Why Do Big Fashion Brands Tweet Such Small Things?


bergdorfstwitterfeed

Follow a fashionable brand on Twitter and you may learn of exclusive deals and new merchandise — or you may simply find your Twitter feed filled with minutiae on topics of, shall we say, questionable importance. Bergdorf Goodman couldn’t get the printer to work.  Neiman Marcus is “completely over-layered today, thanks to 40-80 degree forecast.” Topshop just wants to say that “you know those days when you just really really enjoy your lunch? Having one of them right now…”

For brands, Twitter is a vehicle of self-expression, a platform for brand awareness, and a means for dispensing basic retail news (sales, new products, etc).  The question, of course, is how brands choose to use this valuable (but easily-overused) tool.

Some brands are rocking on Twitter — accruing thousands of followers, offering smart, up-to-date news and commentary, and generally offering consumers a deeper experience. But others, not so much.  Case in point:

Why, Bergdorf Goodman, why?

Perhaps someone truly obsessed with Topshop or Bergdorfs is happy to read anything these stores tweet — but we can’t convince ourselves that Bergdorf’s 41,720 followers or Topshop’s 136,485  followers really want this content in their feeds. If anything, tweets about cookies in the conference room or the terrible office coffee serve to demystify what are otherwise elite brands — it seems less glamorous to imagine a Bergdorfs with lousy printers.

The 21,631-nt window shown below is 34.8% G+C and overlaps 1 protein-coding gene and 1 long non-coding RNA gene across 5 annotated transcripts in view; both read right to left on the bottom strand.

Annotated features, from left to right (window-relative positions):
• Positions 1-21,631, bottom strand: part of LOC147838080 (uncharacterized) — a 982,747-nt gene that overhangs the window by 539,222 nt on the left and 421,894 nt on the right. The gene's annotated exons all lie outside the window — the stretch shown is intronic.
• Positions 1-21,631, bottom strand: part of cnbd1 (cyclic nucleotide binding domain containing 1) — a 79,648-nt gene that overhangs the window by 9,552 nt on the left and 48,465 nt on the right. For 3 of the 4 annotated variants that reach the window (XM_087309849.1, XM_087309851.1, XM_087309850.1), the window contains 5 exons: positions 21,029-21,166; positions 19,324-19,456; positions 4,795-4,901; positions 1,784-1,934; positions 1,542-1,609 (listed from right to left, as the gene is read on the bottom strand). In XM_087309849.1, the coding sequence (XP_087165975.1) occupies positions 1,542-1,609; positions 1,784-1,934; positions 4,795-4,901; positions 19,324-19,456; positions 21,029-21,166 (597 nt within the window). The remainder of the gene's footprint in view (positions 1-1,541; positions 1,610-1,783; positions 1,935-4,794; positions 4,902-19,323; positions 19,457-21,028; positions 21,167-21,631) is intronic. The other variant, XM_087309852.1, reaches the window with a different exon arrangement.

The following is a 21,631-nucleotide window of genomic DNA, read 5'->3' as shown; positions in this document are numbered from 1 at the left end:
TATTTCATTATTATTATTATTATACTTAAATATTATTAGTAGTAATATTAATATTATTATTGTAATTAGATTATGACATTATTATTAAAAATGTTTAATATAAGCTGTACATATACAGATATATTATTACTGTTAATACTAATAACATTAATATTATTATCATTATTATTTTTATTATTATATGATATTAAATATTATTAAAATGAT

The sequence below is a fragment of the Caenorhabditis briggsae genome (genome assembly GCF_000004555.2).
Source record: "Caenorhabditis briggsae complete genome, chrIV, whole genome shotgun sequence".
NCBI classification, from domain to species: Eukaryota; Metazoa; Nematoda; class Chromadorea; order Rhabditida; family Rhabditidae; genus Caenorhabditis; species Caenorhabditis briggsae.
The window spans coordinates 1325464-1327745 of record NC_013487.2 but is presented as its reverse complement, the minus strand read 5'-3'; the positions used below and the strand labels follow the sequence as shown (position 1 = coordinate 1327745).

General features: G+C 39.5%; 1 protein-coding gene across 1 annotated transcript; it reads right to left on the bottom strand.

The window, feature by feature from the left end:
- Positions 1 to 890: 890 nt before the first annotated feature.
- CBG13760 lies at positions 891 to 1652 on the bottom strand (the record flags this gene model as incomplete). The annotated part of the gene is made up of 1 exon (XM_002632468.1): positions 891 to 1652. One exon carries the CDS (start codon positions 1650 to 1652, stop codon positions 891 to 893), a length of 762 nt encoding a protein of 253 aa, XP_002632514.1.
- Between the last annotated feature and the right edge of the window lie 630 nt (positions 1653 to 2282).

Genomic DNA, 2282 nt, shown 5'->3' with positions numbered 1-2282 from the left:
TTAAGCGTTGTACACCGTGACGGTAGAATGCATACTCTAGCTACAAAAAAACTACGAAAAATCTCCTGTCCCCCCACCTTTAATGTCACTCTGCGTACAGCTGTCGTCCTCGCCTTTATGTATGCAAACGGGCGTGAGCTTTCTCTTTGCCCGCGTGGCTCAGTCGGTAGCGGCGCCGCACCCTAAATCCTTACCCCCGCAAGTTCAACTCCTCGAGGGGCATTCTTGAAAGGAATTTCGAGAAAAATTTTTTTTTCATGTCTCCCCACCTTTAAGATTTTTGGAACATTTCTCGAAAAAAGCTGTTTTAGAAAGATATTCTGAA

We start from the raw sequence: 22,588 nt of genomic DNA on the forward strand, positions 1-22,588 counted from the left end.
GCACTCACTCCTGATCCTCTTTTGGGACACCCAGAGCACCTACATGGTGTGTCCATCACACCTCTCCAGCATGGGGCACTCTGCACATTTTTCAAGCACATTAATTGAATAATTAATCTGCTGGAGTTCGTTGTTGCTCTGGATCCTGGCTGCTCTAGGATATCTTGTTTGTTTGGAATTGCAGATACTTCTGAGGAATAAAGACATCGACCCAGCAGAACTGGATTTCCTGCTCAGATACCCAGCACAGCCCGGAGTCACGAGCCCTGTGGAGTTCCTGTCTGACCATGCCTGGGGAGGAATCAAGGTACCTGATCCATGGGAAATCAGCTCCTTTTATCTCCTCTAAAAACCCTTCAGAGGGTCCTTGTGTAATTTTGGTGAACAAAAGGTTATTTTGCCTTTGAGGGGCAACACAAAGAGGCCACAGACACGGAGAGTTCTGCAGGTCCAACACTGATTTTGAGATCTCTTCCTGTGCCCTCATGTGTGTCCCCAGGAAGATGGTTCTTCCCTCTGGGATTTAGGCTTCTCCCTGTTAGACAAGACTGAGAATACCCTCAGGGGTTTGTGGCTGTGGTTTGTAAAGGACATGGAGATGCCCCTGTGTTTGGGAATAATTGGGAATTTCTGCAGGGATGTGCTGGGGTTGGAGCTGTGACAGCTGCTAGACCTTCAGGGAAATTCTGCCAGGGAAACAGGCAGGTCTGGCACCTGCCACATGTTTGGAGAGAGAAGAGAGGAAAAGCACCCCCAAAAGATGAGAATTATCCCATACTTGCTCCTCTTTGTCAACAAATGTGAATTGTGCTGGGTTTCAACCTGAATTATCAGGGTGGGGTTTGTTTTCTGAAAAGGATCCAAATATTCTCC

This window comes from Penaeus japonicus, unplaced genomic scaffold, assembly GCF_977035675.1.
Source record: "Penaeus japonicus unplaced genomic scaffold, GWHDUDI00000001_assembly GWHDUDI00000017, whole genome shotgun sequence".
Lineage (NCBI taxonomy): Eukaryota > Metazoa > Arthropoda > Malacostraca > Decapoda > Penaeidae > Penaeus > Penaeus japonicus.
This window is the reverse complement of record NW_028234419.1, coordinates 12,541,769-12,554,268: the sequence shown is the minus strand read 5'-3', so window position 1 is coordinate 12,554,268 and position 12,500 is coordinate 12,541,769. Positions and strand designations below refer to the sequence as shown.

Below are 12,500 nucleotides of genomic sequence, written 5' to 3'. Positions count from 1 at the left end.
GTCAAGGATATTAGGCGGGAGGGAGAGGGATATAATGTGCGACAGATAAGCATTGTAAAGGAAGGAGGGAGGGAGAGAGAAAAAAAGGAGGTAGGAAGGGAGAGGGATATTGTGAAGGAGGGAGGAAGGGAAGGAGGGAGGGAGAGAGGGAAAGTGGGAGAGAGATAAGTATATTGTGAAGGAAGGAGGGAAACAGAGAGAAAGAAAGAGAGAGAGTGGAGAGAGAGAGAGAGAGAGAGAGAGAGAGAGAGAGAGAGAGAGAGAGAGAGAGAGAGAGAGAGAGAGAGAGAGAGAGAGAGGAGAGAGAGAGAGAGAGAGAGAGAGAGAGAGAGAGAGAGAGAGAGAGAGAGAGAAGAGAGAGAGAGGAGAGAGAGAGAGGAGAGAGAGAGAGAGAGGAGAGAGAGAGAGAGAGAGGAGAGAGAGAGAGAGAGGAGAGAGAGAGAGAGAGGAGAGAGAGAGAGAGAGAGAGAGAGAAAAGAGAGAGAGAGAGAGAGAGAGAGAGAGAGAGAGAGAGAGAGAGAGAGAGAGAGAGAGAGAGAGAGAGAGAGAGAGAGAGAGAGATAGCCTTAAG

When brands use Twitter and use it well, they go off-topic in clever but relevant ways.  Take, for instance, Marc Jacob’s search for a social media guru on Twitter.  And then there’s Bluefly, whose extensive Twitter feed is a balanced blend of deals, contests, celebrities sporting items available on Bluefly, and tons of back-and-forth with the brand’s followers.  While a little on the esoteric side, that last item still works — directing some personal attention at fellow tweeters reels in the brand loyalty.

Of course, certain brands have effectively mashed up the business and personal. Diane von Furstenberg’s feed works as both a vehicle for her brand and a fun look at her personal life.  The difference between the two sides is made clear — when von Furstenberg (or her social media guru) tweets that she saw Justin Bieber’s movie, it’s signed “love Diane.”   For everything else, there is no signature.  A DVF follower gets news, pictures of celebrities wearing DVF clothing, and a curated peek at what’s happening with DVF herself on any given day.

This Twitter strategy works because part of DVF’s marketing is keeping von Furstenberg’s own image synonymous with her brand.  Someone tweeting for a department store isn’t at all synonymous with the department store.  So do these tweeters have a misconception of what’s appealing?  Or do they not know how to use social media?  Granted, Twitter is so vast, perhaps the commitment to minutiae is just a misstep, boiling down to nothing more than information overload.


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